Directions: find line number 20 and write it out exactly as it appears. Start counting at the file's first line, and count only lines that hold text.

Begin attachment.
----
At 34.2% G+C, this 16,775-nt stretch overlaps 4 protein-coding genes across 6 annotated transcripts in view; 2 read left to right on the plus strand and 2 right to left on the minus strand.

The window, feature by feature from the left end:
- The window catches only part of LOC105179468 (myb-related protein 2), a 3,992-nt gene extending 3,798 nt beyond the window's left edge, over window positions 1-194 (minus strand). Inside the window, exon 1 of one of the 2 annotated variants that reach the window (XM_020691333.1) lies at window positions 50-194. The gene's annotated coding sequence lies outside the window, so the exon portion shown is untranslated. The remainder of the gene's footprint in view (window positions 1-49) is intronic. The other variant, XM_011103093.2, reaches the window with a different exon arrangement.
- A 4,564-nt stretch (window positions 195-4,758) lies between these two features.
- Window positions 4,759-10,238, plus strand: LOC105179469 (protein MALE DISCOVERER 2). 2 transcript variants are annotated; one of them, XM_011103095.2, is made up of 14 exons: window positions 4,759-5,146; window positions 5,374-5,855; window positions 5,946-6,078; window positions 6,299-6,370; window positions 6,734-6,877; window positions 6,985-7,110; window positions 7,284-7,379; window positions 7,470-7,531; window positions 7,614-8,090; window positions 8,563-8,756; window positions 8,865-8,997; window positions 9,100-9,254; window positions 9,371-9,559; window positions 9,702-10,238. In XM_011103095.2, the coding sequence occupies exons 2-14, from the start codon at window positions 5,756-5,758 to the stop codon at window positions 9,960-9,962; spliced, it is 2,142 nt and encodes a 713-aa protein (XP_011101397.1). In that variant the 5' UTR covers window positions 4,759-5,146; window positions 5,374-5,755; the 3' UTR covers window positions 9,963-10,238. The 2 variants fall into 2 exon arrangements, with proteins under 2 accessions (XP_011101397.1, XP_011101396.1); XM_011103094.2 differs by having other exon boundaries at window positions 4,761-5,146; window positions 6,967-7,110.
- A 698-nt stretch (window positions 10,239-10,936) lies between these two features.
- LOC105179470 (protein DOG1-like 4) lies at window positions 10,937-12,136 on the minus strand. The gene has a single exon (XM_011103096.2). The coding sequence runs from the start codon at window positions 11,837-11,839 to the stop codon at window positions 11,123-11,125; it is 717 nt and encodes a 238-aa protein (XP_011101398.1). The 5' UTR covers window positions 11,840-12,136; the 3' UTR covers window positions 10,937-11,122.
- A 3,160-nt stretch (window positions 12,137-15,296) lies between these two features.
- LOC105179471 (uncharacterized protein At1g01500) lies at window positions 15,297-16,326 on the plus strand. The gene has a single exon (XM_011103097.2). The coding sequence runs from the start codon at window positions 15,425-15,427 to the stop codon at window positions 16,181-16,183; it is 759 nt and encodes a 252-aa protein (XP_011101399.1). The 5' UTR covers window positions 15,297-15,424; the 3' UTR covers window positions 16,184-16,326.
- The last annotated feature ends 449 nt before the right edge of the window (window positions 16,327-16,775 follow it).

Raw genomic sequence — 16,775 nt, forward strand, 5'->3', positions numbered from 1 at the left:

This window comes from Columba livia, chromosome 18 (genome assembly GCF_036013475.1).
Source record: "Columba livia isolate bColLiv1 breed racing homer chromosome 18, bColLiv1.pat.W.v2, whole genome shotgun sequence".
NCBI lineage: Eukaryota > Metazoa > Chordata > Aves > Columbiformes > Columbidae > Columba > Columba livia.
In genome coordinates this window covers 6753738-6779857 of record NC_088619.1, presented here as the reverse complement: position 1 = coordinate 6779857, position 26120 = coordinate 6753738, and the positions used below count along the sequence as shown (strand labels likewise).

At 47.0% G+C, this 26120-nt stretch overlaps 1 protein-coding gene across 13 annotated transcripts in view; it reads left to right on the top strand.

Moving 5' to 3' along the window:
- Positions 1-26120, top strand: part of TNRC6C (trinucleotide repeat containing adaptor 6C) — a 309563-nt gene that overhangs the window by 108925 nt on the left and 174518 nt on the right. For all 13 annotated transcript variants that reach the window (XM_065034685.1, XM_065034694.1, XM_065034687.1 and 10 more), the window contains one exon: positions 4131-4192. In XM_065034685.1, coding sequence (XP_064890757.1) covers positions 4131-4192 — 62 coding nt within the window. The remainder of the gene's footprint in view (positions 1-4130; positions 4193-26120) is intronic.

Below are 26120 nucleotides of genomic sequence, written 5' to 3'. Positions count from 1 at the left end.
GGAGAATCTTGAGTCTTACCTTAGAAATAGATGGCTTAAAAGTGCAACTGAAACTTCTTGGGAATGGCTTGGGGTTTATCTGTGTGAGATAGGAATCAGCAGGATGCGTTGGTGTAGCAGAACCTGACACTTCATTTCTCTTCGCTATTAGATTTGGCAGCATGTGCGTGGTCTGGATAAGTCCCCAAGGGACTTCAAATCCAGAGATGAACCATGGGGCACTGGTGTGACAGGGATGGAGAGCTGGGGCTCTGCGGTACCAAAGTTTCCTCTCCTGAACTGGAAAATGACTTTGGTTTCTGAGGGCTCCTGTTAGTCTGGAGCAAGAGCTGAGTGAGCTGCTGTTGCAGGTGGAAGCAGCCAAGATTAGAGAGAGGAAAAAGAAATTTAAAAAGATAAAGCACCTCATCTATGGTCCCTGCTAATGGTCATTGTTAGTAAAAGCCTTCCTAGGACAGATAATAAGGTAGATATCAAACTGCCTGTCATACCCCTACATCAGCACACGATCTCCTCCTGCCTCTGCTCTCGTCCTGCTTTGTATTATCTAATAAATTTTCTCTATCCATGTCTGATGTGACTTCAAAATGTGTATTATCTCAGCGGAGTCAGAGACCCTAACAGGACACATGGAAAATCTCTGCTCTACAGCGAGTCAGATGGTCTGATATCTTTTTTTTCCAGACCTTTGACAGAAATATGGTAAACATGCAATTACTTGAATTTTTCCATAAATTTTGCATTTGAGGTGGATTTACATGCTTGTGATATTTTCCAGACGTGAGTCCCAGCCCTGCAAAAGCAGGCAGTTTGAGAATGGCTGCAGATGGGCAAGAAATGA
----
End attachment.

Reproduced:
GGAGAATCTTGAGTCTTACCTTAGAAATAGATGGCTTAAAAGTGCAACTGAAACTTCTTGGGAATGGCTTGGGGTTTATCTGTGTGAGATAGGAATCAGCAGGATGCGTTGGTGTAGCAGAACCTGACACTTCATTTCTCTTCGCTATTAGATTTGGCAGCATGTGCGTGGTCTGGATAAGTCCCCAAGGGACTTCAAATCCAGAGATGAACCATGGGGCACTGGTGTGACAGGGATGGAGAGCTGGGGCTCTGCGGTACCAAAGTTTCCTCTCCTGAACTGGAAAATGACTTTGGTTTCTGAGGGCTCCTGTTAGTCTGGAGCAAGAGCTGAGTGAGCTGCTGTTGCAGGTGGAAGCAGCCAAGATTAGAGAGAGGAAAAAGAAATTTAAAAAGATAAAGCACCTCATCTATGGTCCCTGCTAATGGTCATTGTTAGTAAAAGCCTTCCTAGGACAGATAATAAGGTAGATATCAAACTGCCTGTCATACCCCTACATCAGCACACGATCTCCTCCTGCCTCTGCTCTCGTCCTGCTTTGTATTATCTAATAAATTTTCTCTATCCATGTCTGATGTGACTTCAAAATGTGTATTATCTCAGCGGAGTCAGAGACCCTAACAGGACACATGGAAAATCTCTGCTCTACAGCGAGTCAGATGGTCTGATATCTTTTTTTTCCAGACCTTTGACAGAAATATGGTAAACATGCAATTACTTGAATTTTTCCATAAATTTTGCATTTGAGGTGGATTTACATGCTTGTGATATTTTCCAGACGTGAGTCCCAGCCCTGCAAAAGCAGGCAGTTTGAGAATGGCTGCAGATGGGCAAGAAATGA